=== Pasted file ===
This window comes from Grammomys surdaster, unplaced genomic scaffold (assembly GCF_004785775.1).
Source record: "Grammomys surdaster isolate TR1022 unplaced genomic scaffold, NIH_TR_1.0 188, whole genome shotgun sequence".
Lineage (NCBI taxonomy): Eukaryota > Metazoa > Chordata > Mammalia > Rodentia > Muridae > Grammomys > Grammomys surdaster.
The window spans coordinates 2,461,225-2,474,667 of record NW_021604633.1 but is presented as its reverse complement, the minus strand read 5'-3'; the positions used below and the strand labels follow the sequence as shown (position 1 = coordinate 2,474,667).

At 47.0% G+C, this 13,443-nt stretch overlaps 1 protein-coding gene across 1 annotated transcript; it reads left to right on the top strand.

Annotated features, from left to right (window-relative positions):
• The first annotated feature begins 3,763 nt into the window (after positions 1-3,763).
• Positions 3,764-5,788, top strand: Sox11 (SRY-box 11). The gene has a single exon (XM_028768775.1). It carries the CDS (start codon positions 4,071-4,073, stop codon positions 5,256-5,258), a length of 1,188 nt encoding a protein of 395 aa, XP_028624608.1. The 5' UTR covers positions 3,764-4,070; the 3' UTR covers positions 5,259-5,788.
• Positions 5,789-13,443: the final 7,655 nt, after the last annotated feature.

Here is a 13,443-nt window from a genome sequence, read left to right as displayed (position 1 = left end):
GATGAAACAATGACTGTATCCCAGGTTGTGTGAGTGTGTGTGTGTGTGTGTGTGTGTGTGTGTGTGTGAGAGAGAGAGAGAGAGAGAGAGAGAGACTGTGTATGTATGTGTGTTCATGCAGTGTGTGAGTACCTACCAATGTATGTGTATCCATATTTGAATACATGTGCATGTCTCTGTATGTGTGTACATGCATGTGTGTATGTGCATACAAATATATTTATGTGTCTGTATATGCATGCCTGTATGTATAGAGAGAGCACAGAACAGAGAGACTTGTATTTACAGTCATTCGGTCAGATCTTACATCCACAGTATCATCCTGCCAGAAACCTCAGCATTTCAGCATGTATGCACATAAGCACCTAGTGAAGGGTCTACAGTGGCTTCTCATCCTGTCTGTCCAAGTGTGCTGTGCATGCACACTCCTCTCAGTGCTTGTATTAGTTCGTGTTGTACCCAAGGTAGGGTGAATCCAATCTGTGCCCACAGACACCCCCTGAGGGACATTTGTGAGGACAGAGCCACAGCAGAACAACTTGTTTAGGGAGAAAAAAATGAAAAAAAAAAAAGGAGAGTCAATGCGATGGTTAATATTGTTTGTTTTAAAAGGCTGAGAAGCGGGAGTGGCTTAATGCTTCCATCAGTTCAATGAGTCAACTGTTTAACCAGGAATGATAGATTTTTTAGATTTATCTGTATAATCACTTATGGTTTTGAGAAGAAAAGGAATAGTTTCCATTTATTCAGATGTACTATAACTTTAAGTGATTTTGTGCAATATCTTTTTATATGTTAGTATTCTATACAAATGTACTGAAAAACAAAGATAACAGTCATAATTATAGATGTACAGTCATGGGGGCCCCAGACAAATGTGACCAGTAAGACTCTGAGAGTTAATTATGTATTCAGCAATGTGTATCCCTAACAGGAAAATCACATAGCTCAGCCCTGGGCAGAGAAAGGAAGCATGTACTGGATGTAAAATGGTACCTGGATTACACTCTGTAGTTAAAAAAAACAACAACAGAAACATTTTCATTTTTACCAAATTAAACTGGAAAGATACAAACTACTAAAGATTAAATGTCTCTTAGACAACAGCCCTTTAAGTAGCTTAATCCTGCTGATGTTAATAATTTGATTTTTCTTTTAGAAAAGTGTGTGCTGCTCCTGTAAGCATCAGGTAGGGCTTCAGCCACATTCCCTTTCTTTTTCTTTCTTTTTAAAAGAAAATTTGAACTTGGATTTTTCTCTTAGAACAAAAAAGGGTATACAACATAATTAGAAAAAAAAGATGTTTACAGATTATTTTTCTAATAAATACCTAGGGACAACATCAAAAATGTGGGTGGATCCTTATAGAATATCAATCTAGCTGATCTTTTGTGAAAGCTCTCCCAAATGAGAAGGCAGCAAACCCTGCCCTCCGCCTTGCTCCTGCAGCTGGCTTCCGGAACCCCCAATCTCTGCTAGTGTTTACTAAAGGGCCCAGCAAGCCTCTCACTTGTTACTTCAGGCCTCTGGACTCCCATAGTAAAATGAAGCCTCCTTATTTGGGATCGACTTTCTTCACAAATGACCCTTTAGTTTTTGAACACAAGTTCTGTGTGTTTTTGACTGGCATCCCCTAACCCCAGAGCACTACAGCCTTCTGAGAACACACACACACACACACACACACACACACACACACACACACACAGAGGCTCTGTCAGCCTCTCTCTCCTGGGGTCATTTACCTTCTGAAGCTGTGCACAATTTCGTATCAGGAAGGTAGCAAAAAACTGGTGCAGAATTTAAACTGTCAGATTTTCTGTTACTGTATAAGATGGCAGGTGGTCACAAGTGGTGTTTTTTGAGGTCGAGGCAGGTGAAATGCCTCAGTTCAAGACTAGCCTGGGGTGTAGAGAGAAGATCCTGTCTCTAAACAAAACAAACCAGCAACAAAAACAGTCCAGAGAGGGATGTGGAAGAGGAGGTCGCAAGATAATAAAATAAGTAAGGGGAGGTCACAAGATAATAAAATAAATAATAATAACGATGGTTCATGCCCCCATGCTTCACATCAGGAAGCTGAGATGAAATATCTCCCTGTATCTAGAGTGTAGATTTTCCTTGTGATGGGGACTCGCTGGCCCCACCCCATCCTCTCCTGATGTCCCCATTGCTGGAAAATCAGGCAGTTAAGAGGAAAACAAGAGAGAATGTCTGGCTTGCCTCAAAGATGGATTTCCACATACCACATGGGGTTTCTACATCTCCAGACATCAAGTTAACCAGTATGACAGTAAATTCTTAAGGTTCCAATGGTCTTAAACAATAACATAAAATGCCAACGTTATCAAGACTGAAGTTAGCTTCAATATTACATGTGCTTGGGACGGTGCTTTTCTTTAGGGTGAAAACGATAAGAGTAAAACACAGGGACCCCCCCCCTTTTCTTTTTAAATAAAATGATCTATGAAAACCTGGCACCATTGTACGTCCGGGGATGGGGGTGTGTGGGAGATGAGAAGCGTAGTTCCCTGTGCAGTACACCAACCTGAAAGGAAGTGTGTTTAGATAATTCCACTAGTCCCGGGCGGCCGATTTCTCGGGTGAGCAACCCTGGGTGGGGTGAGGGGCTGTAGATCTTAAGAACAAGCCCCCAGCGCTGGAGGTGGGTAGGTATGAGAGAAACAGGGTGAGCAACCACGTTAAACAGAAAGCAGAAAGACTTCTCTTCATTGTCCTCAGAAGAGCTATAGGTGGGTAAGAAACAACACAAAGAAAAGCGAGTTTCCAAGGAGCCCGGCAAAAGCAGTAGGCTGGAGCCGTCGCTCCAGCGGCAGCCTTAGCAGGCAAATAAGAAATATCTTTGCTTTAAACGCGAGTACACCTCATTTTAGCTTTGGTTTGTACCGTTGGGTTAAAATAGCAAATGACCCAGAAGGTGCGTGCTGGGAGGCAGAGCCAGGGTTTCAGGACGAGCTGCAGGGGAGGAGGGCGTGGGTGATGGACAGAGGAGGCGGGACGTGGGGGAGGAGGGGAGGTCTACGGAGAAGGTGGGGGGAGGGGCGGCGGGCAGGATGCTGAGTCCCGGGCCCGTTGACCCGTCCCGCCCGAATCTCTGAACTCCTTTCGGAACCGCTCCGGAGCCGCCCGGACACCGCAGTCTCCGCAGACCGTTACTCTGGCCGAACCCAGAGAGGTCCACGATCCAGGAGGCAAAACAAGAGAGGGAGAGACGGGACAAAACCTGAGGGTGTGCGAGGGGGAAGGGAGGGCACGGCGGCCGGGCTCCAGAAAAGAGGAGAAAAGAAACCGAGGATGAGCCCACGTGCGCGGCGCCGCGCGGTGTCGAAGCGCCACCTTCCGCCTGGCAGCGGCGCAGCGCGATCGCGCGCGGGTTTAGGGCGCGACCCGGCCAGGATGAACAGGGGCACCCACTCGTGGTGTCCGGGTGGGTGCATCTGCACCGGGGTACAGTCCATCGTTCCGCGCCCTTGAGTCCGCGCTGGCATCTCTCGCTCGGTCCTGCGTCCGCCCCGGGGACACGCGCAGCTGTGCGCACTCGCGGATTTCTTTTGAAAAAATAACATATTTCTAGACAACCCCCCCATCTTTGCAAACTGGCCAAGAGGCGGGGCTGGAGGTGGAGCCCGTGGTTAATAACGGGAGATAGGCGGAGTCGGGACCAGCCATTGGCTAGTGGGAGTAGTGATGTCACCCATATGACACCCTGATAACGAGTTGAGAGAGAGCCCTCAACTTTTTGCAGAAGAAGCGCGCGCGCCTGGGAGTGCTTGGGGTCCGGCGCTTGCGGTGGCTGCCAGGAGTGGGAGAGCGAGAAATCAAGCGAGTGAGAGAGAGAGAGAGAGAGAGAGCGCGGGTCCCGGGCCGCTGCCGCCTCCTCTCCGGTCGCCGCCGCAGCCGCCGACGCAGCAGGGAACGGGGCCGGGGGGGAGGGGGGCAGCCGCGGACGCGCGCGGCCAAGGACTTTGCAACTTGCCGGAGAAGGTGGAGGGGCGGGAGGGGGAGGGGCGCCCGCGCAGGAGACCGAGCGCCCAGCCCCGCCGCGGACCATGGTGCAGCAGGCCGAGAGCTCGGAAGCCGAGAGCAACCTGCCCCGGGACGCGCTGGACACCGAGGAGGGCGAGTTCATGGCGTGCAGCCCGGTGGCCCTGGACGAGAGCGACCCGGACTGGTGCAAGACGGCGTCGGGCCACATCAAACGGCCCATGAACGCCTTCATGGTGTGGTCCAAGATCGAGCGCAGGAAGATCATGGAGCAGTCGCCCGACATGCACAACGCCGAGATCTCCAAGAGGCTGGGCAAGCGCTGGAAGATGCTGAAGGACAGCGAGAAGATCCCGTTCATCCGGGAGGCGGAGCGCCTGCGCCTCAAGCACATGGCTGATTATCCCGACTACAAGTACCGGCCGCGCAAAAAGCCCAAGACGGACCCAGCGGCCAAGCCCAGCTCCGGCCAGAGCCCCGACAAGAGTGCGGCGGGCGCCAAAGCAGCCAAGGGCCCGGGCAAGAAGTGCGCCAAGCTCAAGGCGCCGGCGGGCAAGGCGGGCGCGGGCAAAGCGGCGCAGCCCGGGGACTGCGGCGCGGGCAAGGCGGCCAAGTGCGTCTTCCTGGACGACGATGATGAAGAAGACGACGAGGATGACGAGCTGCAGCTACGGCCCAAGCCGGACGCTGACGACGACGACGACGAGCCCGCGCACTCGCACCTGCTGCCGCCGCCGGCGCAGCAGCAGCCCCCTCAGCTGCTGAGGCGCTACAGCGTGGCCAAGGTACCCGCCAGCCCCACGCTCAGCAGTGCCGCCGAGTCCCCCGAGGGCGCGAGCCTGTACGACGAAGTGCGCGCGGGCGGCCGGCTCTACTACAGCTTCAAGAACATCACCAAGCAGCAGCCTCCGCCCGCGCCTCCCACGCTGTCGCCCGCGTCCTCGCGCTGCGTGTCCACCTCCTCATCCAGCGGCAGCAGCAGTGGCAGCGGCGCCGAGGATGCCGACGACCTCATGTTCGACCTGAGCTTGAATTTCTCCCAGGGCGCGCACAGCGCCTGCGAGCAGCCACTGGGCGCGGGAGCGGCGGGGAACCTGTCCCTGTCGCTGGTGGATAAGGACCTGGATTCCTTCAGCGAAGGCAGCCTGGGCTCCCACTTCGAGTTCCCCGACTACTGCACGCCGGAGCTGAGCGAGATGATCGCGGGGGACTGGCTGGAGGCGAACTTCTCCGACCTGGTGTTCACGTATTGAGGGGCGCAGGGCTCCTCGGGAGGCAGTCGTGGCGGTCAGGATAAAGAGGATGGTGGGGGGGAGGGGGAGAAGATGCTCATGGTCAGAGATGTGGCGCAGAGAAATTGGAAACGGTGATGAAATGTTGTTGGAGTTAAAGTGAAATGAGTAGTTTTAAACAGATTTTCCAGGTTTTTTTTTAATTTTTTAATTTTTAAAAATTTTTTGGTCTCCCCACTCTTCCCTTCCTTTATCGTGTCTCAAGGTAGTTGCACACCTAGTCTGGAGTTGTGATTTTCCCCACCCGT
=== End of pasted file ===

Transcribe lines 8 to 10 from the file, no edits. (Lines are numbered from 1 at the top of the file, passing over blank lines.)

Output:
• Positions 3,764-5,788, top strand: Sox11 (SRY-box 11). The gene has a single exon (XM_028768775.1). It carries the CDS (start codon positions 4,071-4,073, stop codon positions 5,256-5,258), a length of 1,188 nt encoding a protein of 395 aa, XP_028624608.1. The 5' UTR covers positions 3,764-4,070; the 3' UTR covers positions 5,259-5,788.
• Positions 5,789-13,443: the final 7,655 nt, after the last annotated feature.

Here is a 13,443-nt window from a genome sequence, read left to right as displayed (position 1 = left end):